There are usually many differences between human and animal behavior. However, there are times when their behavior may mirror ours in many ways. This article explores the way that animal behavior relates to human psycholinguistics.
Research with primates is still in its infancy, yet it is revealing much about the way they relate to each other and to humans. Take the Lana Project for example.
The Lana Project
The research began in the 1970s and it was designed to make a language training system that was computer based. Lana was a female chimpanzee that they took to teach how to use a keyboard.
Lana did very well with lexigram research and was able to distinguish many terms and relate them to the symbols. A lexigram is symbol that relates to a term or idea. They are often used in language research with primates.
Many consider Lana to have extraordinary powers of communication. She could tell the lab assistant to refill her treats. She also could request items that were not in the lab and that she could not see. This proves that she had the ability to communicate on a level that was not believed possible before.
Just as amazing was the lexigram keyboard that Duane Rumbaugh designed for primate communication at the research lab in Decatur, Georgia. The three panel keyboard has nearly 400 symbols and when the ape selects and presses a key, the word is spoken and the lexigram is shown on a video monitor.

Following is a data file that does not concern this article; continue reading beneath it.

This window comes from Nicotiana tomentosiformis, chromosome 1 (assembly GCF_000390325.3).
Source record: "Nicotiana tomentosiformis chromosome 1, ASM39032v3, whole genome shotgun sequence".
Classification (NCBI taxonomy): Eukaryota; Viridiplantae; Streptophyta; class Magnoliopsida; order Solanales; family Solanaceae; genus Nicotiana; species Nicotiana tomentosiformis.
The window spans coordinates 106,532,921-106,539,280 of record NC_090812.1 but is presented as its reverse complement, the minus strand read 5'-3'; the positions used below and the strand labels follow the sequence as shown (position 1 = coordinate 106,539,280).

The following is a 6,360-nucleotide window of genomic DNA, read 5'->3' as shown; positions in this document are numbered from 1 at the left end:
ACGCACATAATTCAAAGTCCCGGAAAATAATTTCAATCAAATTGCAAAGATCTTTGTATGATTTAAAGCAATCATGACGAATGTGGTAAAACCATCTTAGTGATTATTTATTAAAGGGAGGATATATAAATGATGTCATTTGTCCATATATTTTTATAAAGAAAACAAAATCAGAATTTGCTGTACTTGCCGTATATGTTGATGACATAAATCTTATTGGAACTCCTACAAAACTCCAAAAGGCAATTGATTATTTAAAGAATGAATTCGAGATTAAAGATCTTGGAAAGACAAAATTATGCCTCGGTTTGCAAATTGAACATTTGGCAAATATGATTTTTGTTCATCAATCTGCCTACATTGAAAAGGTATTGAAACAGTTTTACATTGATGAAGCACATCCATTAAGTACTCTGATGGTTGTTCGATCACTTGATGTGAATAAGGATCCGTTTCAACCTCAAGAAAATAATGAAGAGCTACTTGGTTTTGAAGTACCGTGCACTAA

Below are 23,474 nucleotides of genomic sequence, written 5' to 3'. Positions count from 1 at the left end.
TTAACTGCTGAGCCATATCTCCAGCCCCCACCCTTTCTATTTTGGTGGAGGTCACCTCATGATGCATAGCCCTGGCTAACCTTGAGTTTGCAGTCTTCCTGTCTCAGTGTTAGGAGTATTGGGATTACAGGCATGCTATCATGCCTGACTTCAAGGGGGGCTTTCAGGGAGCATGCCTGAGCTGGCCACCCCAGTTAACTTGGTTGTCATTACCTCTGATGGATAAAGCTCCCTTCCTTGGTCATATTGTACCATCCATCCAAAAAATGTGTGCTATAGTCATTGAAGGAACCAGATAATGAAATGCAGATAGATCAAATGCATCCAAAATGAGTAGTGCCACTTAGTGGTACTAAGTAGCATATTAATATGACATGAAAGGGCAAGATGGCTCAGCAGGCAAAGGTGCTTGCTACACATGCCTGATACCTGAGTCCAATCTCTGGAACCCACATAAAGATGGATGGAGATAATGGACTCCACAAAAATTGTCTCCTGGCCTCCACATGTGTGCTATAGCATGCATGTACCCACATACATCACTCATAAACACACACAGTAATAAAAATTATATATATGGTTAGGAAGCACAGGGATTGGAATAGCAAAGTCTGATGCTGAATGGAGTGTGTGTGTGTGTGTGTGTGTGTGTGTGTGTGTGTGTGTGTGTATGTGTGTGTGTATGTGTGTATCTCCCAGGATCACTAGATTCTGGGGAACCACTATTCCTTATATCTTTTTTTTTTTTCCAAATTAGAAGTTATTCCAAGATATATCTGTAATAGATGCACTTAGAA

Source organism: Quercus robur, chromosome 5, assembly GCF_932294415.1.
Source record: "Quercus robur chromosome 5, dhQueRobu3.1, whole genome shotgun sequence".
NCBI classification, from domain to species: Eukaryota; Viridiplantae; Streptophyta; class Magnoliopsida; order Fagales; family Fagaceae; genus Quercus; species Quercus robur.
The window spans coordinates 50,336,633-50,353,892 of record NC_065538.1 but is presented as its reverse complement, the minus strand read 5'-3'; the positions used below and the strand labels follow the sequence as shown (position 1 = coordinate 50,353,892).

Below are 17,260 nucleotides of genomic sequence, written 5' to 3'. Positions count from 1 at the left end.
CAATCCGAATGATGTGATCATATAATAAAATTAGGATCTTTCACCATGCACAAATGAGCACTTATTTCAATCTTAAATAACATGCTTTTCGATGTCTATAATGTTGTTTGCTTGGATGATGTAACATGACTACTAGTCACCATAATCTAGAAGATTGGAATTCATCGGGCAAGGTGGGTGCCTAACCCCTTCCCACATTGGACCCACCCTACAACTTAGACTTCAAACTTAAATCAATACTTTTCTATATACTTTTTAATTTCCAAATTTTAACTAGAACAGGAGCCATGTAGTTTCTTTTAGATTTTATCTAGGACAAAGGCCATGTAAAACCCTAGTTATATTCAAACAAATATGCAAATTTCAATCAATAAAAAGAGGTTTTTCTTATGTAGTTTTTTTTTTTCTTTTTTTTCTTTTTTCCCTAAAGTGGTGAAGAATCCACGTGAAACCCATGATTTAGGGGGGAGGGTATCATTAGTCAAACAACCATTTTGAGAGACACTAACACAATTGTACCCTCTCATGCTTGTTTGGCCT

The Washoe project began in 1967 at the University of Nevada in Reno. There had been experiments with chimpanzees and communication previously. These attempts were aimed at teaching the chimps to speak a language. However, they soon realized that the chimps did not possess the physical ability to form a spoken language. This practice was abandoned in favor of body gestures. In the wild the apes communicated with each other this way. It was decided to try and teach a chimpanzee the ASL or American Sign Language. This was the same language that was taught to hearing and speaking impaired humans.
When the project first began, the researches practiced showing the signs and used the process of repetition to teach Washoe, how to sign. Whenever Washoe made a motion that resembled an ASL sign, the researchers would immediately work with Washoe to perfect the sign. They would work with Washoe until the sign became something of meaning to her.
Here is an example that the researchers used. The ASL signal for the word "more" involves bringing the hands together and allowing the tips of the fingers to touch. They used tickling as one of their rewards, as Washoe was fond of it. When someone ticked her, she would bring her hands together as a reflex. This would be an automatic gesture of asking for "more".
The researchers needed to make her understand that a reflex was not the same as a deliberate action. So when she cringed upon being tickled, they would immediately pull her hands apart and the tickling reward would stop. When Washoe brought her arms together again, she would receive the tickling reward, again.
At first, the mere bringing of the hands together would elicit a tickle. In time, the researchers demanded more and more actions that resembled the sign for the word, "more". This went on until the exact sign for the word "more" had to be produced in order to receive a reward. With this accomplished, the researchers went about teaching her other ways to relate to the word, "more".